Professional trainers assess their individual clients, and then identify and correct the upstream physiological causes of their weaknesses. That is, they will not try to metcon away a bad diet, or progress to heavy weights before mastering bodyweight and light loads first. If this concept sounds crazy to you, then you must not have paid close enough attention to the Virtuosity letter or What is Fitness? Then again, no one did, as evidenced by the fact that literally no one in CrossFit has begun to “master the basics of gymnastics.”

How is your stiff stiff press to handstand going? Yeah, me too.

One vs. Multiple Workouts a Day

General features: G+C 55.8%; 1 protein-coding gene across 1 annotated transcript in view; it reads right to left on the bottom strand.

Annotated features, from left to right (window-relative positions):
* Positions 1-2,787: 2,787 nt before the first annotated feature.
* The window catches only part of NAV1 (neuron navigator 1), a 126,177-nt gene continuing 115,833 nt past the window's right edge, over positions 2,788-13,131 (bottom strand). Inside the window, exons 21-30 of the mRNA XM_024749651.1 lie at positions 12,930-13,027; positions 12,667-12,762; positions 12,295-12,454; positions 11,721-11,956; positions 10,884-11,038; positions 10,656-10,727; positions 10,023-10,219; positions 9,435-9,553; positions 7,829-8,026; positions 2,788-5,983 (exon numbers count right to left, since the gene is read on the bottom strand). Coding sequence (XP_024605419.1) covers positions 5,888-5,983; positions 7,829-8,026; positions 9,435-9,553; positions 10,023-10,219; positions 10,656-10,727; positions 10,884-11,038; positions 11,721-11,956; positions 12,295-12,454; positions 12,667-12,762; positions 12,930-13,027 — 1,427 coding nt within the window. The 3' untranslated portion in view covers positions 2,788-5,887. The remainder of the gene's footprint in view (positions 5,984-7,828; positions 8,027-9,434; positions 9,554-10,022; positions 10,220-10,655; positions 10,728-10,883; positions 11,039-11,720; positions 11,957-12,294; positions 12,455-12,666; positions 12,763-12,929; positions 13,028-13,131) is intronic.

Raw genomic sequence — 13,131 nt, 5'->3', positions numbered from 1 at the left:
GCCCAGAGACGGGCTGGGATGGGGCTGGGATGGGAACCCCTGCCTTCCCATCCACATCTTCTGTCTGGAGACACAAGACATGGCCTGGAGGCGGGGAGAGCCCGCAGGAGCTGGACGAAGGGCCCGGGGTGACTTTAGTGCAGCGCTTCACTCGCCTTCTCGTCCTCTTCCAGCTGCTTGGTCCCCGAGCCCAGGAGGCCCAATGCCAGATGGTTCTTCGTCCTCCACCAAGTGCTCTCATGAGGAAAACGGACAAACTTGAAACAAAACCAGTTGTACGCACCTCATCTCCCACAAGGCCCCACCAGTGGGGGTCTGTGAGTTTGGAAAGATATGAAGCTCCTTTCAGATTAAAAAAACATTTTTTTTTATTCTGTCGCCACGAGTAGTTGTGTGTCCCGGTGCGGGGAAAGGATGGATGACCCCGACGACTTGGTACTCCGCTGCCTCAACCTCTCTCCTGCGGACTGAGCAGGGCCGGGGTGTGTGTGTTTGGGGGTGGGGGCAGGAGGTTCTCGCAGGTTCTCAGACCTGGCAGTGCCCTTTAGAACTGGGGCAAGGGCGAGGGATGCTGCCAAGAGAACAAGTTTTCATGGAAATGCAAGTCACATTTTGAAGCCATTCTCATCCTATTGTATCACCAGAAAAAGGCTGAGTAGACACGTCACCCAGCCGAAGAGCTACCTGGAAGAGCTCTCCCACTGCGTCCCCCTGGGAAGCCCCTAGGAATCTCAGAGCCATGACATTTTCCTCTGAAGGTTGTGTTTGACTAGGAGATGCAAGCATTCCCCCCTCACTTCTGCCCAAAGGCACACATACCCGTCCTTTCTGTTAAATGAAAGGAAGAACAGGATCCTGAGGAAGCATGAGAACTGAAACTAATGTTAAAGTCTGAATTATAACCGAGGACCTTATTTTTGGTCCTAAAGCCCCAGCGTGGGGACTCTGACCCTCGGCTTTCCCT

The idea here is often that CrossFit means doing just one workout a day, and that if anyone who is not a competitive athlete does so, then he or she is straying from CrossFit’s path. You will also see coaches who think that doing a strength or skill component prior to a metcon violates CrossFit programming principles.

This is another false dilemma that does not survive contact with facts. I worked out at the original CrossFit gym. Greg and his trainers frequently programmed what would now be considered multiple workouts in a single session. Doubt it? Here’s a 2005 letter from Greg:

There is plenty of time within an hour session to warm up, practice a basic movement or skill or pursue a new PR or max lift, discuss and critique the athletes’ efforts, and then pound out a tight little couplet or triplet utilizing these skills or just play.